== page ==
Since April 1, 2009, roughly 16.2 million American homeowners have refinanced their mortgages, according to the latest Housing Scorecard released by HUD.
But as you may or may not know, there are still millions of homeowners who have not, for one reason or another.
Some may not be eligible, while others may be going through foreclosure or have simply given up on making payments.
And hey, some just may have procrastinated, or simply aren’t that interested in their mortgage.
If you look at the chart below, you’ll notice that refinancing has been pretty steady since the lull in 2008 (when lending came to a standstill), but it’s still nowhere close to that seen in 2003 when things were bubbling up toward implosion.
Yet, mortgage rates are at all time lows, and continue to fall seemingly every week, month, etc., not that anyone seems to care.
So if you’re on the fence about refinancing, let’s look at a few pros and cons of refinancing now vs. later.
Con: Home Prices Rising
Home prices have been on the rise for a while now, and are expected to keep climbing nationwide.
The Housing Scorecard also noted that rising property values have brought homeowner equity to its highest point since the third quarter of 2008.
That pushed 1.3 million homeowners out of an underwater position. That’s great for those looking to refinance, as it should make it easier.
But higher home prices also make refinancing even more attractive to those with equity because their loan-to-value ratio may fall to a lower threshold, pushing their qualifying mortgage rate even lower.
So for those who believe their home value will keep increasing, pumping the brakes on refinancing might be a good move, especially if you’re right on the cusp of a LTV threshold such as 80%, where you can ditch mortgage insurance.
Pro: Record Low Rates
On the flip side of that argument, one could argue that mortgage rates are at unprecedented levels, and you’d be a fool not to refinance now.
After all, what if mortgage rates tick higher and you “miss your chance” at snagging a 30-year fixed near 3%?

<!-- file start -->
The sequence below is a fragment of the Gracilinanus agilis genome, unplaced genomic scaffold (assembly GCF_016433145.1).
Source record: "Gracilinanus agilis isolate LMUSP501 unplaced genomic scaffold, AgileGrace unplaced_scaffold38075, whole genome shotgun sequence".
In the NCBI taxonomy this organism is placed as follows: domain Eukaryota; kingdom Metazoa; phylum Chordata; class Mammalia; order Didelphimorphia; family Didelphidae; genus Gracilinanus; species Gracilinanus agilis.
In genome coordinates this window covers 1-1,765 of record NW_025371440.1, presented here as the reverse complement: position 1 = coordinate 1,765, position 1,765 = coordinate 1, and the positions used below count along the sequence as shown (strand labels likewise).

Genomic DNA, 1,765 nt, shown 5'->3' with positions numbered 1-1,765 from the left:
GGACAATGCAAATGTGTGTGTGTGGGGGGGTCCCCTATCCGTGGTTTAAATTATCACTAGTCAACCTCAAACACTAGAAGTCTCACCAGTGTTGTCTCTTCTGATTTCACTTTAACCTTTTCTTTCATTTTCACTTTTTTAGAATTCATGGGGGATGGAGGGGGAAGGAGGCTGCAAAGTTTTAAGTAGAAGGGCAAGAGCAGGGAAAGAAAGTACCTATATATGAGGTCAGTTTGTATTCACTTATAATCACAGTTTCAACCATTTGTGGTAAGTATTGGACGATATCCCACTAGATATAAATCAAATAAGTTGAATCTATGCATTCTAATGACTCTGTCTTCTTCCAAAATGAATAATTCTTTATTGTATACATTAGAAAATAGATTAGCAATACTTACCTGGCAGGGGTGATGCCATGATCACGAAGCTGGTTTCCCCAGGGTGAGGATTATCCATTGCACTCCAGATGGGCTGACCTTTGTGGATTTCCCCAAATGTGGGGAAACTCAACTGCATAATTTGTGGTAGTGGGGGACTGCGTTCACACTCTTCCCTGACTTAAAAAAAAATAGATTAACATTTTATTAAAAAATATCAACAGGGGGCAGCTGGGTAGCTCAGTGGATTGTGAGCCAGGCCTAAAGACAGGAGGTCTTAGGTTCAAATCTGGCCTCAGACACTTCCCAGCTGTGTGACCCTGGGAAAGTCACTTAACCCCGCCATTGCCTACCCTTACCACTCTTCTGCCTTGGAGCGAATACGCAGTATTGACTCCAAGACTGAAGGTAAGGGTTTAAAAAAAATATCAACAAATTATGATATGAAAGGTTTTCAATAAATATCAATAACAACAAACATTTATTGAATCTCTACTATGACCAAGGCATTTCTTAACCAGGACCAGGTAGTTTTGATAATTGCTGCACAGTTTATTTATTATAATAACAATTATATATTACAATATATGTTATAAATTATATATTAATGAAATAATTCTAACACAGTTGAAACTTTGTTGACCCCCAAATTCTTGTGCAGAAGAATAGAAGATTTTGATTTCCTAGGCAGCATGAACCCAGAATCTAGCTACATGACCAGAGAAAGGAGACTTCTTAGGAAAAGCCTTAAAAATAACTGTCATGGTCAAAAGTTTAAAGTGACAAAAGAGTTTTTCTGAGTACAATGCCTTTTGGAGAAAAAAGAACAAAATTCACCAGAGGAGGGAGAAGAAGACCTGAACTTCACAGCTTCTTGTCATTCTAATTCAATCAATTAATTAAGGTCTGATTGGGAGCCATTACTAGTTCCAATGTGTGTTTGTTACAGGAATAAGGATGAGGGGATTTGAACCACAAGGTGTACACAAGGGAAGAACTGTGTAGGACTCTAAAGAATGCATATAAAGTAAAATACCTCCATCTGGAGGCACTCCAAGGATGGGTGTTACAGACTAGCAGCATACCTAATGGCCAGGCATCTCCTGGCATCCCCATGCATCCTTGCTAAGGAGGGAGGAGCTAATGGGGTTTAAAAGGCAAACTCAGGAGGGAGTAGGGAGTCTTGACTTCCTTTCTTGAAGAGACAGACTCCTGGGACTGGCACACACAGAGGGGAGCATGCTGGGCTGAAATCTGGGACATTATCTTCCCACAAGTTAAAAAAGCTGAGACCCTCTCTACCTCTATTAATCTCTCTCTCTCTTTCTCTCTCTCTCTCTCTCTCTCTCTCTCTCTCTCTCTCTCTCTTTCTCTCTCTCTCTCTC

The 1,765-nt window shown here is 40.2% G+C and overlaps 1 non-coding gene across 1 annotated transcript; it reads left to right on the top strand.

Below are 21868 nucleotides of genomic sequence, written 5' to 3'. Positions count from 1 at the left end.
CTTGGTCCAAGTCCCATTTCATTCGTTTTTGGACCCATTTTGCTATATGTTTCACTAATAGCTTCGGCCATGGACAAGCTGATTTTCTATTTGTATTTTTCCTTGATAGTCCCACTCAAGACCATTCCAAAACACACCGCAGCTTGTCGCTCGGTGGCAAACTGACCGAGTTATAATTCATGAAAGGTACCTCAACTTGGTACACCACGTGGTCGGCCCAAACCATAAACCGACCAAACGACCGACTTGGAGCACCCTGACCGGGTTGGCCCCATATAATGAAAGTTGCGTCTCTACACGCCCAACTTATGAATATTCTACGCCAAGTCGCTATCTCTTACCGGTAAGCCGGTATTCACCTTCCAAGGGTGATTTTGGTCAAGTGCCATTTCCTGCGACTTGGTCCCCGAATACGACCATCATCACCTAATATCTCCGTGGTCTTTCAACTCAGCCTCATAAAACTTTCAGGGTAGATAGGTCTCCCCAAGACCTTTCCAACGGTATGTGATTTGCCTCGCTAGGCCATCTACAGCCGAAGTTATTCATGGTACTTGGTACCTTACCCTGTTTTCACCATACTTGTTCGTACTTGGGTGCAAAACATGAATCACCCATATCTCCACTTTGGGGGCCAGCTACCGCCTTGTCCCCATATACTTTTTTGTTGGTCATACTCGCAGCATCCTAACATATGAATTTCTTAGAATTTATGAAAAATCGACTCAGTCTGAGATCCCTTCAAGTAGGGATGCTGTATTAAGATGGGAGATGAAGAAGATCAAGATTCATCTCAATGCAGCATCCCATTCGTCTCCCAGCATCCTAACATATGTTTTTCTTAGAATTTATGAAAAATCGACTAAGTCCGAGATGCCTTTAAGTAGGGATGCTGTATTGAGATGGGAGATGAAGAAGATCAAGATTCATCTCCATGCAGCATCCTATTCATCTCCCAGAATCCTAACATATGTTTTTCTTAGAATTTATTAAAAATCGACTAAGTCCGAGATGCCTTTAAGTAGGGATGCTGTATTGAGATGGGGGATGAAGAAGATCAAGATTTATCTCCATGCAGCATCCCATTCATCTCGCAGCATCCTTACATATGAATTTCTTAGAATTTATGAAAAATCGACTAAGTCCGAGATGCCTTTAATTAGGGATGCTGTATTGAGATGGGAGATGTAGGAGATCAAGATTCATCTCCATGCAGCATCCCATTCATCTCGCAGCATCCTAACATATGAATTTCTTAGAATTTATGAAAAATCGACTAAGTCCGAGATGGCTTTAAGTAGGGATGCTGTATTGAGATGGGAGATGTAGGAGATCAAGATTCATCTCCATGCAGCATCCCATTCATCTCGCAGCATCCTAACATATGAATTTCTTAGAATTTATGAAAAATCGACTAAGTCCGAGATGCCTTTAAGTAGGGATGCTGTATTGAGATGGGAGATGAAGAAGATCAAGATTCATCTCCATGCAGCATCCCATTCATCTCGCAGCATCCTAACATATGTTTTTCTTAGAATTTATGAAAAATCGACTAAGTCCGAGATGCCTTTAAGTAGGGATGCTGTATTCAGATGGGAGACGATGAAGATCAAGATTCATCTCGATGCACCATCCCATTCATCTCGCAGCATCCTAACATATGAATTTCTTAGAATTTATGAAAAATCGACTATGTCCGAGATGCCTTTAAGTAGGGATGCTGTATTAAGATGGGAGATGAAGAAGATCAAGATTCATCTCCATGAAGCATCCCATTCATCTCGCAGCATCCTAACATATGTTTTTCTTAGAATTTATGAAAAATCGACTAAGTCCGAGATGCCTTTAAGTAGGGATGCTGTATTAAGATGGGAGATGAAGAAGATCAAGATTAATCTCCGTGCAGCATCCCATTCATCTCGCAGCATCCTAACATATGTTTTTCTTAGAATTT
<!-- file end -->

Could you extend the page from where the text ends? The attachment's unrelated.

You might kick yourself a few times for missing the boat. And how low can mortgage rates really fall?
Con: Even Lower Rates
Well, the housing pundits have said that month after month, and week after week, only to grab their erasers and pretend they didn’t call a mortgage rate bottom.
I’ll admit that I’ve been one of those people.
Yes, rates are absurdly low, but no, they probably haven’t bottomed. There is still so much uncertainty out there that can push rates even lower.
Europe is still unraveling, and whether there has been much improvement locally is still a big question mark.
With the Fed pledging to buy mortgage securities until the cows come home, waiting could pay off.
Pro: Lower Payments Today
But, the longer you wait to refinance, the more you’ll pay each month in the form of a higher interest rate.
So if you keep riding it out, waiting for that perfect time to refinance, you’re essentially missing out on a lower payment during those months (or years).
Make sure you factor in all that money once you finally make the decision to refinance. The savings could be skewed as a result.
Con: Big Picture Savings
Of course, you might just say, “hey, I might be spending more each month now, but once I get a 2.50% 30-year fixed, I’ll be ahead in no time.”
That could be true, and someone who waits a bit longer could wind up with an even better rate and a lower monthly payment, which could spell bigger savings over the years ahead.
After all, refinancing costs money (unless it’s a no cost loan), and serially refinancing isn’t always possible (nor fun), especially if your credit takes a hit or something else makes you ineligible.
Pro: You’re Eligible Now
Speaking of, if you’re eligible now, and the interest rate is dynamite, letting it ride might not be the best move.
What if something does bar your eligibility, such as unemployment, a mindless missed payment that leads to a lower credit score, or simple program changes?
There’s been talk about all types of stuff on the horizon, like a qualified mortgage, which Romney mentioned in the first presidential debate.
You wouldn’t want to be caught out by a future change or misstep, would you?
In summary, you can’t really go wrong by refinancing right now, assuming it saves you money, but yes, waiting could prove to be better.
In any case, take the time to really think it over!